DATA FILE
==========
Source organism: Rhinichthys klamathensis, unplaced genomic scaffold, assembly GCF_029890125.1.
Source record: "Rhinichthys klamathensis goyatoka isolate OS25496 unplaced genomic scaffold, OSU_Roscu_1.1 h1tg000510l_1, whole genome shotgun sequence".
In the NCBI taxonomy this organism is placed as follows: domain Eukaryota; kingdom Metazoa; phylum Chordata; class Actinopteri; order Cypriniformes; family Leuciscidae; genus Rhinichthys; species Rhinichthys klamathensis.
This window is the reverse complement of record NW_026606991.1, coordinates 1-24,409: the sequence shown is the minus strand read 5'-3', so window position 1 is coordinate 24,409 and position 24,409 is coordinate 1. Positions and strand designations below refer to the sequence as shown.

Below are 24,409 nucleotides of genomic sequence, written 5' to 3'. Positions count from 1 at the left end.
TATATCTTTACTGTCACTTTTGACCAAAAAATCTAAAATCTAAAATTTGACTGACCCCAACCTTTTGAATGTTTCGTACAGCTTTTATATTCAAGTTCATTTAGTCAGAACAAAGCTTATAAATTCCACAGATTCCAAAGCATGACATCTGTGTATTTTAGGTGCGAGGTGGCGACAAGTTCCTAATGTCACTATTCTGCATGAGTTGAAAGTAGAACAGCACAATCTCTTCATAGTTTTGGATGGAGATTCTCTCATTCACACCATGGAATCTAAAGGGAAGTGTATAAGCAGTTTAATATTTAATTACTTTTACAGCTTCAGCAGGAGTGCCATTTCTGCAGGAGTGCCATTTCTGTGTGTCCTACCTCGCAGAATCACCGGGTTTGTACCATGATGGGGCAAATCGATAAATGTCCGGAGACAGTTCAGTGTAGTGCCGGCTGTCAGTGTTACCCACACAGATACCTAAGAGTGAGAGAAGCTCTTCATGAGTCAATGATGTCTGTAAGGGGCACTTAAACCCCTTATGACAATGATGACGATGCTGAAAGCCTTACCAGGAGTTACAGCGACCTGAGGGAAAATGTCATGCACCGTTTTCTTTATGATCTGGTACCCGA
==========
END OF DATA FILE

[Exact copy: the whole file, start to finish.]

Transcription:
Source organism: Rhinichthys klamathensis, unplaced genomic scaffold, assembly GCF_029890125.1.
Source record: "Rhinichthys klamathensis goyatoka isolate OS25496 unplaced genomic scaffold, OSU_Roscu_1.1 h1tg000510l_1, whole genome shotgun sequence".
In the NCBI taxonomy this organism is placed as follows: domain Eukaryota; kingdom Metazoa; phylum Chordata; class Actinopteri; order Cypriniformes; family Leuciscidae; genus Rhinichthys; species Rhinichthys klamathensis.
This window is the reverse complement of record NW_026606991.1, coordinates 1-24,409: the sequence shown is the minus strand read 5'-3', so window position 1 is coordinate 24,409 and position 24,409 is coordinate 1. Positions and strand designations below refer to the sequence as shown.

Below are 24,409 nucleotides of genomic sequence, written 5' to 3'. Positions count from 1 at the left end.
TATATCTTTACTGTCACTTTTGACCAAAAAATCTAAAATCTAAAATTTGACTGACCCCAACCTTTTGAATGTTTCGTACAGCTTTTATATTCAAGTTCATTTAGTCAGAACAAAGCTTATAAATTCCACAGATTCCAAAGCATGACATCTGTGTATTTTAGGTGCGAGGTGGCGACAAGTTCCTAATGTCACTATTCTGCATGAGTTGAAAGTAGAACAGCACAATCTCTTCATAGTTTTGGATGGAGATTCTCTCATTCACACCATGGAATCTAAAGGGAAGTGTATAAGCAGTTTAATATTTAATTACTTTTACAGCTTCAGCAGGAGTGCCATTTCTGCAGGAGTGCCATTTCTGTGTGTCCTACCTCGCAGAATCACCGGGTTTGTACCATGATGGGGCAAATCGATAAATGTCCGGAGACAGTTCAGTGTAGTGCCGGCTGTCAGTGTTACCCACACAGATACCTAAGAGTGAGAGAAGCTCTTCATGAGTCAATGATGTCTGTAAGGGGCACTTAAACCCCTTATGACAATGATGACGATGCTGAAAGCCTTACCAGGAGTTACAGCGACCTGAGGGAAAATGTCATGCACCGTTTTCTTTATGATCTGGTACCCGA